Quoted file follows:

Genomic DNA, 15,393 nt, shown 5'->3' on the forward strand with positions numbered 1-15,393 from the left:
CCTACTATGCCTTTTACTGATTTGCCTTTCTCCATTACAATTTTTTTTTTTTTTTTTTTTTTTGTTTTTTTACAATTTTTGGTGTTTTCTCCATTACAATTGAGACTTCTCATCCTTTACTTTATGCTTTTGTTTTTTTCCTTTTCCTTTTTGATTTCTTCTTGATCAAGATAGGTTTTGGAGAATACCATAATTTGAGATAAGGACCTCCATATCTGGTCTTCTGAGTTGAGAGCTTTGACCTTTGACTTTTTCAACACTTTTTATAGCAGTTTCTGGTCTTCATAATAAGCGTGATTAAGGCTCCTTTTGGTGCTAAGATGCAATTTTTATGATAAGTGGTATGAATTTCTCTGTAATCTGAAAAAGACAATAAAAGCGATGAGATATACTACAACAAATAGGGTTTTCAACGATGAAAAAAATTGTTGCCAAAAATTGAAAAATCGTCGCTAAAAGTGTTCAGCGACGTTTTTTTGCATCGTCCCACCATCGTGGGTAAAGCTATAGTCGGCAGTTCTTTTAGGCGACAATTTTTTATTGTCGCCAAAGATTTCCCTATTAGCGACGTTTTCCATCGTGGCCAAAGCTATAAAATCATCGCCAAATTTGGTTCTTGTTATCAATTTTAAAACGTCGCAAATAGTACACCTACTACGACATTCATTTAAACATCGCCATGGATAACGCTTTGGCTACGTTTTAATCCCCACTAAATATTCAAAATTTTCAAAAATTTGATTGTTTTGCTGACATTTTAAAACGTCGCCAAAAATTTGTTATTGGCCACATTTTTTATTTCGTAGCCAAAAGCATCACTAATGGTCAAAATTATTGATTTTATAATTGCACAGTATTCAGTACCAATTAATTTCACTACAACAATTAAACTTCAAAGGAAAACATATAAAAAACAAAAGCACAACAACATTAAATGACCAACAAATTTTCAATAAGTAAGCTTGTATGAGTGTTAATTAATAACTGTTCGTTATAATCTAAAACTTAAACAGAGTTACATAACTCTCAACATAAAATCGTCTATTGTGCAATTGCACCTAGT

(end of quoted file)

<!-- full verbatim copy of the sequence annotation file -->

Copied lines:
Genomic DNA, 15,393 nt, shown 5'->3' on the forward strand with positions numbered 1-15,393 from the left:
CCTACTATGCCTTTTACTGATTTGCCTTTCTCCATTACAATTTTTTTTTTTTTTTTTTTTTTTGTTTTTTTACAATTTTTGGTGTTTTCTCCATTACAATTGAGACTTCTCATCCTTTACTTTATGCTTTTGTTTTTTTCCTTTTCCTTTTTGATTTCTTCTTGATCAAGATAGGTTTTGGAGAATACCATAATTTGAGATAAGGACCTCCATATCTGGTCTTCTGAGTTGAGAGCTTTGACCTTTGACTTTTTCAACACTTTTTATAGCAGTTTCTGGTCTTCATAATAAGCGTGATTAAGGCTCCTTTTGGTGCTAAGATGCAATTTTTATGATAAGTGGTATGAATTTCTCTGTAATCTGAAAAAGACAATAAAAGCGATGAGATATACTACAACAAATAGGGTTTTCAACGATGAAAAAAATTGTTGCCAAAAATTGAAAAATCGTCGCTAAAAGTGTTCAGCGACGTTTTTTTGCATCGTCCCACCATCGTGGGTAAAGCTATAGTCGGCAGTTCTTTTAGGCGACAATTTTTTATTGTCGCCAAAGATTTCCCTATTAGCGACGTTTTCCATCGTGGCCAAAGCTATAAAATCATCGCCAAATTTGGTTCTTGTTATCAATTTTAAAACGTCGCAAATAGTACACCTACTACGACATTCATTTAAACATCGCCATGGATAACGCTTTGGCTACGTTTTAATCCCCACTAAATATTCAAAATTTTCAAAAATTTGATTGTTTTGCTGACATTTTAAAACGTCGCCAAAAATTTGTTATTGGCCACATTTTTTATTTCGTAGCCAAAAGCATCACTAATGGTCAAAATTATTGATTTTATAATTGCACAGTATTCAGTACCAATTAATTTCACTACAACAATTAAACTTCAAAGGAAAACATATAAAAAACAAAAGCACAACAACATTAAATGACCAACAAATTTTCAATAAGTAAGCTTGTATGAGTGTTAATTAATAACTGTTCGTTATAATCTAAAACTTAAACAGAGTTACATAACTCTCAACATAAAATCGTCTATTGTGCAATTGCACCTAGT